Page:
Gibson described the TB-18 as “the headliner of all modern tenor banjos” in its Catalog BB of 1942. “Modern” seems to have been the operative word in Gibson’s conception of their new line of top-tension banjos, introduced in 1937. Art Deco styling, flathead tone rings, radiused fingerboards, and solid lathe-turned resonator backs, along with the new and more convenient head-tensioning system, were clearly meant to help the banjo shed its old-fashioned image and regain popularity in a popular music world that was increasingly dominated by the guitar. As the top model in Gibson’s new banjo line, style 18 was the only gold-plated Mastertone in production from the late 1930s until banjo production was suspended during World War II.
#E2753-1 (see Gibson banjo serial numbers vs. factory order numbers) dates to 1941 and although catalog descriptions of the model specified curly maple, this example is one of a number of style 18 banjos produced with “bird’s-eye” maple; the fleur-de-lis peghead inlay is sometimes seen on style 75, style 7, and style 18 Mastertones beginning in the early 1940s; it can also be seen on PB-7 Mastertone #E3281-4, PB-7 Mastertone #E3281-6, RB-7 Mastertone #5820-1, and TB-18 Mastertone #E3794-3. #E2753-1 is accompanied by its original #509 Geib plush-lined case and has been set up with a five-string conversion neck by Robin Smith.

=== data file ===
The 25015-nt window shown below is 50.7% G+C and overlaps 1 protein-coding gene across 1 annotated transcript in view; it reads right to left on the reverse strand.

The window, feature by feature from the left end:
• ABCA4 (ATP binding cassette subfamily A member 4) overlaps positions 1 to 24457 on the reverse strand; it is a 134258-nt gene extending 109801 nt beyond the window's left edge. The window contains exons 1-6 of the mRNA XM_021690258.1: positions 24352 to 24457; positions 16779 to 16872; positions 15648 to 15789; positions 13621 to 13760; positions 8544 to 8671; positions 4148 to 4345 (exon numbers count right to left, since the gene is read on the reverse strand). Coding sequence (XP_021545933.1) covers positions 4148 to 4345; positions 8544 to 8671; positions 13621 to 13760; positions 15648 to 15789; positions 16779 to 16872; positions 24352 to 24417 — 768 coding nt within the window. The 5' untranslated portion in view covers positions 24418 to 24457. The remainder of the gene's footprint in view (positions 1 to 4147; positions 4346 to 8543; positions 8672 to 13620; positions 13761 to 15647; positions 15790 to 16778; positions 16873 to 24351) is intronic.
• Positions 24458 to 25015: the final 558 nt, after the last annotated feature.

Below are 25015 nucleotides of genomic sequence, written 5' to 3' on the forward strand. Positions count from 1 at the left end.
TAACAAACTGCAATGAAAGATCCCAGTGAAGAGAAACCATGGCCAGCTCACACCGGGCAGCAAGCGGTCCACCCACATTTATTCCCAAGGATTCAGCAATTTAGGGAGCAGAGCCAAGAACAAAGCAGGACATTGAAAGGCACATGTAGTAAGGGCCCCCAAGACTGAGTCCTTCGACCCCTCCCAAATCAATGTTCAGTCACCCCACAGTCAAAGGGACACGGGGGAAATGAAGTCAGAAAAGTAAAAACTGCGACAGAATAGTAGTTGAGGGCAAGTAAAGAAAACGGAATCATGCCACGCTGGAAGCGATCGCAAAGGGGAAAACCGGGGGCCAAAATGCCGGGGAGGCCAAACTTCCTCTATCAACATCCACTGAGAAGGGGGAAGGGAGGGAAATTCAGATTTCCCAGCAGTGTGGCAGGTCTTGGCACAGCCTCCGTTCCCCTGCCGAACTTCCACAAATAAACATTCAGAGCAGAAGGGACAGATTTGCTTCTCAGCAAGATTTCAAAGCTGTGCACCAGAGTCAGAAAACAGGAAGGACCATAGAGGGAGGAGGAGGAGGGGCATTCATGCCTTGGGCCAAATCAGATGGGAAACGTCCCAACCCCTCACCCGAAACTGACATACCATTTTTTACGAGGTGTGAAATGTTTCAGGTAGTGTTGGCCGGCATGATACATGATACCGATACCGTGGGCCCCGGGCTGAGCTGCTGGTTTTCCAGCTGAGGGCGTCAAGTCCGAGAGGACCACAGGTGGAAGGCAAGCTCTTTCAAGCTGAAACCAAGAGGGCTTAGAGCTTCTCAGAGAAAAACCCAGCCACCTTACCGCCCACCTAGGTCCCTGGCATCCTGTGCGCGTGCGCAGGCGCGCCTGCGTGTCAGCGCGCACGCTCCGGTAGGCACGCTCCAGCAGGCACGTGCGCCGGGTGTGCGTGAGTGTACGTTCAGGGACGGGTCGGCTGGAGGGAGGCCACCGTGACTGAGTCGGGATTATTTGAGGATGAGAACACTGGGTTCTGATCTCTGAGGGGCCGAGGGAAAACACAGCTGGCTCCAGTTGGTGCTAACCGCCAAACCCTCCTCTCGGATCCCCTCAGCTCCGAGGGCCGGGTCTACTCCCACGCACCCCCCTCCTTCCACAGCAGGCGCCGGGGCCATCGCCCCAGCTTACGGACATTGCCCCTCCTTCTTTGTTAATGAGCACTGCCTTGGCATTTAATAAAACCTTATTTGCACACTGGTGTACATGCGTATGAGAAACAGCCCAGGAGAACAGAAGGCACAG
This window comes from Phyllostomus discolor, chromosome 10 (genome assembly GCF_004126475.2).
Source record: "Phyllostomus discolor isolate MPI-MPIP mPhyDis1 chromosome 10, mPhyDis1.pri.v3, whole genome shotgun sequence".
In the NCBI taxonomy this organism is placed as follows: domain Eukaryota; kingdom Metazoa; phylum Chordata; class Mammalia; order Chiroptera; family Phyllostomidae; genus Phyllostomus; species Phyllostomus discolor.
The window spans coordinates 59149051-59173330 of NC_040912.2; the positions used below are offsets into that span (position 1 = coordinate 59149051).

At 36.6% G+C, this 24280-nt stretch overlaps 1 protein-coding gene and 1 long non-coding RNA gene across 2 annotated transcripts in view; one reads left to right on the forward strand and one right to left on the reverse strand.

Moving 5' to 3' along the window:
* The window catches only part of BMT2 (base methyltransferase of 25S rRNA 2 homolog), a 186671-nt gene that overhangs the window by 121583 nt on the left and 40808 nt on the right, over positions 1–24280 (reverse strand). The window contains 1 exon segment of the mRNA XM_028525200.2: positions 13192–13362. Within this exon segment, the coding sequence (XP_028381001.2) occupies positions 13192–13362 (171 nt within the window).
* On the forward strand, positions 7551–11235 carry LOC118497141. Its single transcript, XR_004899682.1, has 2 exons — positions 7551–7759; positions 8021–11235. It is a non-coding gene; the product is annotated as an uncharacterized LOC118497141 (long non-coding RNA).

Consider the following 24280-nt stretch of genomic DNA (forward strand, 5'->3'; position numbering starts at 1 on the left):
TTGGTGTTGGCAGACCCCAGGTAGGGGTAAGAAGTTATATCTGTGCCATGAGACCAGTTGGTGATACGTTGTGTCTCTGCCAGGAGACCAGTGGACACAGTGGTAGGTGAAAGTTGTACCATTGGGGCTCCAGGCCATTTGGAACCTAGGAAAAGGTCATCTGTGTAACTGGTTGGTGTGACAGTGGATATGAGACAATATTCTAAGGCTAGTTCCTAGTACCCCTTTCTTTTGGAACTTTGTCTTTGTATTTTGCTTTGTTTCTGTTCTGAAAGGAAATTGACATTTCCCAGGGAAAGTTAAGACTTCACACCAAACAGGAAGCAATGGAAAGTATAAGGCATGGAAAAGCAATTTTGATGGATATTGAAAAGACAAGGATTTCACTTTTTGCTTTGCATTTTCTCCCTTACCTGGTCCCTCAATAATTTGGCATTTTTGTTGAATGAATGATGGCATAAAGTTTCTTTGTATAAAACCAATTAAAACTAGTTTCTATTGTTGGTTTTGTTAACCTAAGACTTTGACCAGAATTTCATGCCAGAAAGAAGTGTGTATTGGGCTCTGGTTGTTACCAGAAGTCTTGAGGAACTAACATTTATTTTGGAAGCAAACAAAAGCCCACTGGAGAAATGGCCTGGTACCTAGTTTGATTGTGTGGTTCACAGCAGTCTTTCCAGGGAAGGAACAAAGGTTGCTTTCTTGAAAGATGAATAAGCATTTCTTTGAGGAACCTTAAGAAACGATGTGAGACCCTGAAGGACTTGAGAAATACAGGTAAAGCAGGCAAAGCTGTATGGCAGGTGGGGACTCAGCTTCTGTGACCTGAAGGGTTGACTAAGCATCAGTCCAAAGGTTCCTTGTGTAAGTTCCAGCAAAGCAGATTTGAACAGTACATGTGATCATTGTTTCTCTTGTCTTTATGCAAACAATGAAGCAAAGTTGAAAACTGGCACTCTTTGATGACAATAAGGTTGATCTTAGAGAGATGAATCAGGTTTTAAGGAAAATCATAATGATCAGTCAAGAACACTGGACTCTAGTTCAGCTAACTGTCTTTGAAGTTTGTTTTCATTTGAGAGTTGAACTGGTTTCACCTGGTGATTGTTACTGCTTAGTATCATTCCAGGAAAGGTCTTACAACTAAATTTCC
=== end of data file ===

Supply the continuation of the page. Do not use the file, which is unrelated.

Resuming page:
Photos courtesy of Craig Korth.